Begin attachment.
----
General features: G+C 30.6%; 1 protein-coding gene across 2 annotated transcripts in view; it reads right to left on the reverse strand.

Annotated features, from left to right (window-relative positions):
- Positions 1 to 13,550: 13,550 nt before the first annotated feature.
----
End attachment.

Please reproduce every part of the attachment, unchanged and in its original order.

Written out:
General features: G+C 30.6%; 1 protein-coding gene across 2 annotated transcripts in view; it reads right to left on the reverse strand.

Annotated features, from left to right (window-relative positions):
- Positions 1 to 13,550: 13,550 nt before the first annotated feature.